MINISTER PAYNE: I'm not going to pre-judge that now. As you know the Prime Minister is away and will be for a few more days, and I don't think it's appropriate to pre-judge that in a public discussion before we have the chance to take that advice from the senior military advisors and to consider their recommendations, and also to consider what is sought from us by our international partners.
MICHAEL BRISSENDEN: Okay the Prime Minister has suggested a role for Australian peacekeepers, presumably there needs to be peace before we can send peacekeepers, how do we get to that point?
MINISTER PAYNE: Well indeed, and we've been very clear about the need for a political solution as well in this process. We won't take a step backwards from taking the fight up to ISIL in Iraq and now in Syria, but at the same time, and as the Vienna talks have been progressing, we know there's a need for a political solution that is going to be a very, very complex political process as you can imagine. And only by the point at which we can arrive at that can we start to discuss what we might do in the context of a peace.
BRISSENDEN: Is this whole problem, is it an indication that we're not winning this fight?
MINISTER PAYNE: I think this is a very, very challenging environment, there is no question about that, and we have seen changes in ground taken in Syria recently where there have been some very significant shifts away from ISIL, they're very important. At the same time the discussion - the international discussion has to be around winning the - winning in inverted commas - winning the hearts and minds if you like as well of those who are tempted to engage in this sort of violent extremism, and that is something which we need to focus on simultaneously. I know that we here are doing that, I was speaking to other defence ministers in Kuala Lumpur the week before last about the sort of work they're doing, and what they call religious rehabilitation, and I think there's a lot of work to do in that area as well.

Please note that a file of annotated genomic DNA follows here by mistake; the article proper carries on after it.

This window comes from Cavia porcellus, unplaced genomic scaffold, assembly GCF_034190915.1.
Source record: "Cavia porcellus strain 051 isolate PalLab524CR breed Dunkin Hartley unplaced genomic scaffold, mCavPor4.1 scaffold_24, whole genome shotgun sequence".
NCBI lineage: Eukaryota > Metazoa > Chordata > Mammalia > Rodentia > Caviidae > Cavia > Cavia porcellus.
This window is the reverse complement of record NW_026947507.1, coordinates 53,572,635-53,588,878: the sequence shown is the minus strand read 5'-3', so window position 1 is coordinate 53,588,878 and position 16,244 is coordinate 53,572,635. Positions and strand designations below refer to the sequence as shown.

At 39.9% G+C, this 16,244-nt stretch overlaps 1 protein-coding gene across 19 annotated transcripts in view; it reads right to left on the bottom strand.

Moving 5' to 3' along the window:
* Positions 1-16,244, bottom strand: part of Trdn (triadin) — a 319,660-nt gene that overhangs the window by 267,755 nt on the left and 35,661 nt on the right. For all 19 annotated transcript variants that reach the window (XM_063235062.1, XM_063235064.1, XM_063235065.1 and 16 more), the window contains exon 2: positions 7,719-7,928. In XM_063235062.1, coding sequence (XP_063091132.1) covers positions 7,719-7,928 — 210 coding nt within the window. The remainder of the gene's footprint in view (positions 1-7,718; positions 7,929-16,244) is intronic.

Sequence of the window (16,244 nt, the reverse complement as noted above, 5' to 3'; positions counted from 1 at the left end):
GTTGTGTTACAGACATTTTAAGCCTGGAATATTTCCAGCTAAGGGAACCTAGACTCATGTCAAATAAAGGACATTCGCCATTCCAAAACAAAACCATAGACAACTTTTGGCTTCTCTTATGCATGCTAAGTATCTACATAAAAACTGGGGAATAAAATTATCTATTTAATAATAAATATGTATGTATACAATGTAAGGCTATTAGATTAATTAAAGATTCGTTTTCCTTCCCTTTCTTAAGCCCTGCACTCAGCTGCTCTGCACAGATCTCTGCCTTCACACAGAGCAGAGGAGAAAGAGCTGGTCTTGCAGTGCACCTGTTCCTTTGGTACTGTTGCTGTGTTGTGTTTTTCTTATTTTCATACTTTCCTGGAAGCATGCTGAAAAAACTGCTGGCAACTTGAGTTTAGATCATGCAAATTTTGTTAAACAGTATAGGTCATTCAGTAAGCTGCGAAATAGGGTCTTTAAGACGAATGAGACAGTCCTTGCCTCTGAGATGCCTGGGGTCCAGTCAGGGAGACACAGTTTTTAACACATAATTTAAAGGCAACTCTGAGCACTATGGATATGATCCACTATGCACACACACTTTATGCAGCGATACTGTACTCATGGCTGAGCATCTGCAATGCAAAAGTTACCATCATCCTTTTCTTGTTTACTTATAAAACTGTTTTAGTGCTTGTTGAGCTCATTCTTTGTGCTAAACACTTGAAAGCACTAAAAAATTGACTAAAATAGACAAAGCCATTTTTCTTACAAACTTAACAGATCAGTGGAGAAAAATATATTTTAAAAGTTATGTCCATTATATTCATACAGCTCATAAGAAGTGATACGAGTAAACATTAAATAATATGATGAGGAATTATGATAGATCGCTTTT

BRISSENDEN: So there is a potential that we could... or there's a danger that we may overreact in a military sense, do you think?
MINISTER PAYNE: No, I don't think that we will overreact in the military sense, because as I've been very clear to say anything that we do will be very, very considered, and very, very carefully managed in conjunction with international partners in this context. But what we have to do is make sure we're able to do all of these things at the same time, and we have a very significant focus on that in Australia, and I was very interested to hear about the focus on that in the region, particularly in relation to returning foreign fighters.
BRISSENDEN: Okay there's clearly some concerns in Europe about the potential for terrorists to pass themselves off as refugees, should we have similar concerns?
MINISTER PAYNE: Well we are very, very careful about how we deal with incoming refugees, and the safety first and foremost of our community here is at front of mind when we are dealing with these issues. The concerns that have been expressed internationally I think are real because the situation in Europe is literally physically - if for no other reasons - physically so much different from that that we have here in Australia when you think about the ease of movement and the capacity that that volume of people have to move around. Making sure that we meet that aspect of that for us here in Australia, whether it's our security and character checks, they have to be undertaken properly, we are not going to rush that process here until that has been done, because our number one priority is protecting Australians.
BRISSENDEN: Okay we'll leave it there, thanks very much for joining us, that's Defence Minister Marise Payne.
MINISTER PAYNE: Thanks Michael.
Henry Budd (Minister Payne's office) 0429 531143
Defence Media (02) 6127 1999